Notes toward a Pamphlet by Sergio Chejfec (Whitney DeVos, trans.) • The World Has Been Empty Since the Postcard by Simon Cutts • Translation Is a Mode = Translation Is an Anti-Neocolonial Mode by Don Mee Choi • Golem Soveticus: Prigov as Brecht and Warhol in One Persona by Aleksandr Skidan (Kevin M.F. Platt, trans.) • Thirty-Odd Functions of Voice in the Poetry of Alice Notley by Steven Zultanski
Ugly Duckling Presse
Ugly Duckling Presse [sic] is an indie nonprofit publisher out of Brooklyn, printing books, periodicals, chapbooks, and ephemera since 2006, often with a letterpress, in whole or in part. Poetry, drama, essays, and stuff that is a little bit of everything or unlike anything else. As it goes with the avant-garde in any medium, everything is strictly small batch, with a big print run coming to about 1,200 copies.
This year, in addition to the above, Ugly Duckling has initiated a pamphlet series of “twenty commissioned essays on collective work, translation, performance, pedagogy, poetics, and small press publishing,” the first five of which are under review here, each ranging around the 40-page mark. The pamphlet form is a constraint in itself—longer than most articles appearing in newspapers and magazines, but too short to serve as an introduction to a topic. It’s a solo outing, so no fluff allowed. Because of its brevity, the pamphlet has an ephemeral feel to it, but its lack of material heft in no way negates its cultural weight. In its polemic form it serves as a manifesto; in its focus on cultural topics—as with the UDP Pamphlet Series—it can pique ideas and (tentatively) explore their possibilities.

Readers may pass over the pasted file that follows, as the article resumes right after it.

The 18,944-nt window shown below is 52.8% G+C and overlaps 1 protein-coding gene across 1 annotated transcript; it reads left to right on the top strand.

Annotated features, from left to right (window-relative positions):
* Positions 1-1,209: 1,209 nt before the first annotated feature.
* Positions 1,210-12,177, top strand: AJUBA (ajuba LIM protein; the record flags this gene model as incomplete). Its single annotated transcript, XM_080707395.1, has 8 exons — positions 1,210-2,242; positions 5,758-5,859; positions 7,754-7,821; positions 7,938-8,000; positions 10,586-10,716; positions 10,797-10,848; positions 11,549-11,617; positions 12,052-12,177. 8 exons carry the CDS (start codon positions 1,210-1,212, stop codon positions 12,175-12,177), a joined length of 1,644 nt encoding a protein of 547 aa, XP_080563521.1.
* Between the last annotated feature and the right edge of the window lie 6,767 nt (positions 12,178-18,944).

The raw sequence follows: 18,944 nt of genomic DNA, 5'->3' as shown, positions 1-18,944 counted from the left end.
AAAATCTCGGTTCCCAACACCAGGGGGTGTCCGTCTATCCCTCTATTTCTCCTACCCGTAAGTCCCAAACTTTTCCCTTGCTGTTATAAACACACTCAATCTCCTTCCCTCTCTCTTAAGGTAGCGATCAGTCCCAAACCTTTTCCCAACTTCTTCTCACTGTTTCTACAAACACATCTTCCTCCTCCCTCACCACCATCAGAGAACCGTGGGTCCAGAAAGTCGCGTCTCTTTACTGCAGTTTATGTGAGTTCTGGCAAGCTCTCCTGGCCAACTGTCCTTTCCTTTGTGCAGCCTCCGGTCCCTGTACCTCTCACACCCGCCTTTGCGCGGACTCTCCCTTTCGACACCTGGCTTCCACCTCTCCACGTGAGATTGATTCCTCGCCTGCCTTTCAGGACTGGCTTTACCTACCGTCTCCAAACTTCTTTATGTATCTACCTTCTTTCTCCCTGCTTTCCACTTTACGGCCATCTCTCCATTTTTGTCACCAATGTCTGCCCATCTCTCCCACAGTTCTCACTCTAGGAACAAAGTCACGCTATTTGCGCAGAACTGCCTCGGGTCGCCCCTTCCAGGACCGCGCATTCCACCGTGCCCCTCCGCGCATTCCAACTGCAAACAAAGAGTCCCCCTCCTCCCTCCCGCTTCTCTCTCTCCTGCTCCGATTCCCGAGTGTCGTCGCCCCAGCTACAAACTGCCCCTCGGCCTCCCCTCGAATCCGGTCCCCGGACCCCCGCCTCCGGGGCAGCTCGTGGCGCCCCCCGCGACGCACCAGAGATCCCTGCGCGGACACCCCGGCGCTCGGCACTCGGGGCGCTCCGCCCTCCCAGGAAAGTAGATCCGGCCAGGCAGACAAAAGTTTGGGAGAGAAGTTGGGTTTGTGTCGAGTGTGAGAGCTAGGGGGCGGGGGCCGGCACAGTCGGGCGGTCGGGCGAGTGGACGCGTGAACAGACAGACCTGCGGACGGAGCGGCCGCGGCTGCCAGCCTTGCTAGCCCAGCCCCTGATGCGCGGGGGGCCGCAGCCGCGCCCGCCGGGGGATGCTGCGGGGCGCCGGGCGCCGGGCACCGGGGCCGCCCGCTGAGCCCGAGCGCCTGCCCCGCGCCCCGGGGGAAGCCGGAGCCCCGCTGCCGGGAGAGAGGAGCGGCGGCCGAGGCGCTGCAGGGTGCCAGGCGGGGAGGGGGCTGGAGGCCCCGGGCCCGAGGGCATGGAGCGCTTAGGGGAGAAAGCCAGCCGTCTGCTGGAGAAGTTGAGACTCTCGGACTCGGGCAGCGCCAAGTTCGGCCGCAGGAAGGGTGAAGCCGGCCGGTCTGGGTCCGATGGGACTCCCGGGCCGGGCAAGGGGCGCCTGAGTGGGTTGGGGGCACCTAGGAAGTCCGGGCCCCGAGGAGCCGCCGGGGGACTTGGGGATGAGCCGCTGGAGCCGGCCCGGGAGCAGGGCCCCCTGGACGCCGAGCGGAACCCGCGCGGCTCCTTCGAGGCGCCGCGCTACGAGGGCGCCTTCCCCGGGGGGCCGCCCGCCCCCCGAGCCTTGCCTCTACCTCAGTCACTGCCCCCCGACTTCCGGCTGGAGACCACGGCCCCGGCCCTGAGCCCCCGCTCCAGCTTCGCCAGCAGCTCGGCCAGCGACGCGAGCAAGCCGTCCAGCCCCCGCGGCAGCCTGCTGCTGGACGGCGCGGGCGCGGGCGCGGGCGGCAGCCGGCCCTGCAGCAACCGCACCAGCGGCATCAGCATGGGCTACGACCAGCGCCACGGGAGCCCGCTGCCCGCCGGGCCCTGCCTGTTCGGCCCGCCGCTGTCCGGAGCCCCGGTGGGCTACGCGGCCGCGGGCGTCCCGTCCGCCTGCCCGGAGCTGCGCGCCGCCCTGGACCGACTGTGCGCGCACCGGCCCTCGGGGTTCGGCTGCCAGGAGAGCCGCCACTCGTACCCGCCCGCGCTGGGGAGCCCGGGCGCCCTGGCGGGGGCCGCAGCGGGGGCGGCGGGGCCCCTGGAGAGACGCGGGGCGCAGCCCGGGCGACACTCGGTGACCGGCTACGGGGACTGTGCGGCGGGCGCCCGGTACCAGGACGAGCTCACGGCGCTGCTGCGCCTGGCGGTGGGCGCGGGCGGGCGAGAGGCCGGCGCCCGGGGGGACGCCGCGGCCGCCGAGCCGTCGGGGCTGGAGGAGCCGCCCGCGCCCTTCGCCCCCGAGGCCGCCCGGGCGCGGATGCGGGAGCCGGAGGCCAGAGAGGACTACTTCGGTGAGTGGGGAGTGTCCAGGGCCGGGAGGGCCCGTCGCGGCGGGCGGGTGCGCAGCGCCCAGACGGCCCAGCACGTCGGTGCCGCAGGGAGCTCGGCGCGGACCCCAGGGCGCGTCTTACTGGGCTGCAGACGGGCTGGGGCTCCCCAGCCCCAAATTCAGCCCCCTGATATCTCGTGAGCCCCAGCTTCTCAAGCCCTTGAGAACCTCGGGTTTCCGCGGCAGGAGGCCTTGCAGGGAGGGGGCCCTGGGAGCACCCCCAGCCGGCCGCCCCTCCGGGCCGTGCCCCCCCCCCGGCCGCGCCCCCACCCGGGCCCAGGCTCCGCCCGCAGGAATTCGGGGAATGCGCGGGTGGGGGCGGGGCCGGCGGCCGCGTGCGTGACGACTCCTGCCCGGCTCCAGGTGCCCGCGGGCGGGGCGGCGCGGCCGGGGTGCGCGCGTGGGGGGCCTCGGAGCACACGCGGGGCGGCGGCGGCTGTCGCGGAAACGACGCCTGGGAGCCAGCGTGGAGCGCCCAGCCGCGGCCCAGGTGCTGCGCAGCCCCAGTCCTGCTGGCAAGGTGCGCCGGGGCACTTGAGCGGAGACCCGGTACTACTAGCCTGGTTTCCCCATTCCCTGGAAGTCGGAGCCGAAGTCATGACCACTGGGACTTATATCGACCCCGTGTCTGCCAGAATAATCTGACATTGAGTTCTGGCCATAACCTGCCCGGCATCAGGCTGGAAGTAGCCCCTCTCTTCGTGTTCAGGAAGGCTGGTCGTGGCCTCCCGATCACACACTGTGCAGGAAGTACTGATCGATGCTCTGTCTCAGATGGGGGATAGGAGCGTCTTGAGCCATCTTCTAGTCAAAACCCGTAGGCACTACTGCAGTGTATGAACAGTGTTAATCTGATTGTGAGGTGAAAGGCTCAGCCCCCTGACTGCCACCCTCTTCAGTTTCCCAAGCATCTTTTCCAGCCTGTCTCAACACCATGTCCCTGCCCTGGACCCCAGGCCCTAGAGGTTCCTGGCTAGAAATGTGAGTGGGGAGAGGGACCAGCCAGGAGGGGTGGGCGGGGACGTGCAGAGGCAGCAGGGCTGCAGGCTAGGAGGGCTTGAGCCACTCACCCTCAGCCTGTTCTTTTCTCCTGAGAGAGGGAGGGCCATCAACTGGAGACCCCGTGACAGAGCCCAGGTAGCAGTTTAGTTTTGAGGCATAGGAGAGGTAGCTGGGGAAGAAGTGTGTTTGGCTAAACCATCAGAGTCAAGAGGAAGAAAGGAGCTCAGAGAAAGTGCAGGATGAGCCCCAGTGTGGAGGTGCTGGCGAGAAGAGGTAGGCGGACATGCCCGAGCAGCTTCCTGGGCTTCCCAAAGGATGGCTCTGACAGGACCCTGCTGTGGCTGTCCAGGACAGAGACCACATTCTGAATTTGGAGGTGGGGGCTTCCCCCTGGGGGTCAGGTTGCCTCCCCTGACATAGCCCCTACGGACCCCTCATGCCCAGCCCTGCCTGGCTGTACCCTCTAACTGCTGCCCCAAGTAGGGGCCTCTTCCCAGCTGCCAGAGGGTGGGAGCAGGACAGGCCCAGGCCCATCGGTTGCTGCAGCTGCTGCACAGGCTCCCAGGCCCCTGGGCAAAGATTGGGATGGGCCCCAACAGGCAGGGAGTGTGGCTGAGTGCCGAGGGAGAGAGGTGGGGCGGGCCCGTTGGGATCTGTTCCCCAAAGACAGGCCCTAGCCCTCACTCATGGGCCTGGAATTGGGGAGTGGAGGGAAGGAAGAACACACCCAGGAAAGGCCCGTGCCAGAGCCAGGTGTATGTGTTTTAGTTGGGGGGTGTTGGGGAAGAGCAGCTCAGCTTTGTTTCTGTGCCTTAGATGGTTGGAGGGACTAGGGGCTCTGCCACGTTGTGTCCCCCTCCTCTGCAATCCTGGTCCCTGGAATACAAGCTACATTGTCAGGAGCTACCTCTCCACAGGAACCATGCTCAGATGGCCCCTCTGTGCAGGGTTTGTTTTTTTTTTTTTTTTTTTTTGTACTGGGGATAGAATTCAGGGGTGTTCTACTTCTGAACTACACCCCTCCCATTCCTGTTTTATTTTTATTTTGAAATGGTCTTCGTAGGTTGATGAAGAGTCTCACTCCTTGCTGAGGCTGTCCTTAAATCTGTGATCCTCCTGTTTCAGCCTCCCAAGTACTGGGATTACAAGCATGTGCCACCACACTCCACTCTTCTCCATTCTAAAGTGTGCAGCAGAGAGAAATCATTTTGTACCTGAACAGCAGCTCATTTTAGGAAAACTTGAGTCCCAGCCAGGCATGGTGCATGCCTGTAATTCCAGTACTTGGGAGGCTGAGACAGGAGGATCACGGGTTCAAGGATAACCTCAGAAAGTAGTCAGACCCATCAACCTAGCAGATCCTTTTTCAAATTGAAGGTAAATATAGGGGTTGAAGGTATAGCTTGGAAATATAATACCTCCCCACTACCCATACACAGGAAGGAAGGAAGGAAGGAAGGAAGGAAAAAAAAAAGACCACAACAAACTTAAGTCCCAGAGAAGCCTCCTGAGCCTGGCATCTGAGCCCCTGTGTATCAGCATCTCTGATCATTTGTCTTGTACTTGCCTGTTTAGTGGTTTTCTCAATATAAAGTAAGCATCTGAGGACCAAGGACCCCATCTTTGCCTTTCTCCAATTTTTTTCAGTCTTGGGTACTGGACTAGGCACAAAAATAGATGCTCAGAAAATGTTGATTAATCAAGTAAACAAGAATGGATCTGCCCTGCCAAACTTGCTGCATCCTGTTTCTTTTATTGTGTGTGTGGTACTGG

Two of the pamphlets here explicate the works of poets I’m unfamiliar with (Dmitri Prigov and Alice Notley), but there is enough explication and examples to whet my appetite for more. (And, as fate would have it, Ugly Duckling has translated and published two of Prigov’s books.) Don Mee Choi’s Translation is a Mode=Translation is an Anti-neocolonial Mode deals with the cultural appropriation and domination experienced when a work is translated from the language of the oppressed to that of the (former) oppressor.
Simon Cutts (The World Has Been Empty Since the Postcard) has been engaging with and publishing postcard art since at least 1975, in part via his Coracle press (still in operation). In The World, he talks about the history of postcard art as he and his friends practiced it.
Like Steven Zultanski’s Thirty-Odd Functions of Voice in the Poetry of Alice Notley, Sergio Chejfec’s Notes toward a Pamphlet uses a list format to shapes his story. Chejfec’s is the only work of fiction in this collection, a short story in the form of a biographic essay about an Argentine poet named Samich whose incoherent sense of aesthetic integrity vis-à-vis poetry renders him almost entirely unable to write or even say much in the way of the poetic. Thus, most of the “notes” on Samich are speculations on what he may have been thinking and the significance of Samich’s various ways of accomplishing nothing—excuses for Samich’s life of all hat and no hair.